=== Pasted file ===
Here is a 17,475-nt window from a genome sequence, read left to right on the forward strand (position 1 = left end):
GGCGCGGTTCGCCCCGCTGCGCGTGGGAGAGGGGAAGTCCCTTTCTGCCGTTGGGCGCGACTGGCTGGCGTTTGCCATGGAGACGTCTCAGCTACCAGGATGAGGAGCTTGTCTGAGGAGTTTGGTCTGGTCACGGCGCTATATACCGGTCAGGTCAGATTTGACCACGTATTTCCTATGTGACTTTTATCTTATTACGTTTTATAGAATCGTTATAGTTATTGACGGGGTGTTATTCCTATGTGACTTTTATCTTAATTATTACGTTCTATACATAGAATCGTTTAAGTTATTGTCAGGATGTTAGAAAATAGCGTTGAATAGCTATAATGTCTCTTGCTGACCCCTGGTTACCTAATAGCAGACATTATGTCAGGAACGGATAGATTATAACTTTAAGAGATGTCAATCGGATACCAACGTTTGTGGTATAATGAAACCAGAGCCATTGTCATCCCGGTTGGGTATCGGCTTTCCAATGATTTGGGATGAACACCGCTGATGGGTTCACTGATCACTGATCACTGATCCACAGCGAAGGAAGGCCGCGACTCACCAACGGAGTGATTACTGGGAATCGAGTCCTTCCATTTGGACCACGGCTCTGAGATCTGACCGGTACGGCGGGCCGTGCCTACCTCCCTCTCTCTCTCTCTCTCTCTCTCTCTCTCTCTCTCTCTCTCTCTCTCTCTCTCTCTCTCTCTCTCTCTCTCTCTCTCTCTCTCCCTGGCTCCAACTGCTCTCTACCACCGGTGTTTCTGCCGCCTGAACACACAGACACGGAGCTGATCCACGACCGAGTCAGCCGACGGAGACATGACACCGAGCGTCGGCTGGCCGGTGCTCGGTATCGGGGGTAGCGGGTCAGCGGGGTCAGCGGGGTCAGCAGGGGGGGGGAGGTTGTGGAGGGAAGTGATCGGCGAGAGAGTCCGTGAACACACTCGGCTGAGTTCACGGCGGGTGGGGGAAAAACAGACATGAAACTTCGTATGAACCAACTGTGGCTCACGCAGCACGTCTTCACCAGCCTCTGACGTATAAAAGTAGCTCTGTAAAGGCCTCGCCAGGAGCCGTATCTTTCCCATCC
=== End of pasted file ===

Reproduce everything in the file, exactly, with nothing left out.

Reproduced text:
Here is a 17,475-nt window from a genome sequence, read left to right on the forward strand (position 1 = left end):
GGCGCGGTTCGCCCCGCTGCGCGTGGGAGAGGGGAAGTCCCTTTCTGCCGTTGGGCGCGACTGGCTGGCGTTTGCCATGGAGACGTCTCAGCTACCAGGATGAGGAGCTTGTCTGAGGAGTTTGGTCTGGTCACGGCGCTATATACCGGTCAGGTCAGATTTGACCACGTATTTCCTATGTGACTTTTATCTTATTACGTTTTATAGAATCGTTATAGTTATTGACGGGGTGTTATTCCTATGTGACTTTTATCTTAATTATTACGTTCTATACATAGAATCGTTTAAGTTATTGTCAGGATGTTAGAAAATAGCGTTGAATAGCTATAATGTCTCTTGCTGACCCCTGGTTACCTAATAGCAGACATTATGTCAGGAACGGATAGATTATAACTTTAAGAGATGTCAATCGGATACCAACGTTTGTGGTATAATGAAACCAGAGCCATTGTCATCCCGGTTGGGTATCGGCTTTCCAATGATTTGGGATGAACACCGCTGATGGGTTCACTGATCACTGATCACTGATCCACAGCGAAGGAAGGCCGCGACTCACCAACGGAGTGATTACTGGGAATCGAGTCCTTCCATTTGGACCACGGCTCTGAGATCTGACCGGTACGGCGGGCCGTGCCTACCTCCCTCTCTCTCTCTCTCTCTCTCTCTCTCTCTCTCTCTCTCTCTCTCTCTCTCTCTCTCTCTCTCTCTCTCTCTCTCTCTCTCTCCCTGGCTCCAACTGCTCTCTACCACCGGTGTTTCTGCCGCCTGAACACACAGACACGGAGCTGATCCACGACCGAGTCAGCCGACGGAGACATGACACCGAGCGTCGGCTGGCCGGTGCTCGGTATCGGGGGTAGCGGGTCAGCGGGGTCAGCGGGGTCAGCAGGGGGGGGGAGGTTGTGGAGGGAAGTGATCGGCGAGAGAGTCCGTGAACACACTCGGCTGAGTTCACGGCGGGTGGGGGAAAAACAGACATGAAACTTCGTATGAACCAACTGTGGCTCACGCAGCACGTCTTCACCAGCCTCTGACGTATAAAAGTAGCTCTGTAAAGGCCTCGCCAGGAGCCGTATCTTTCCCATCC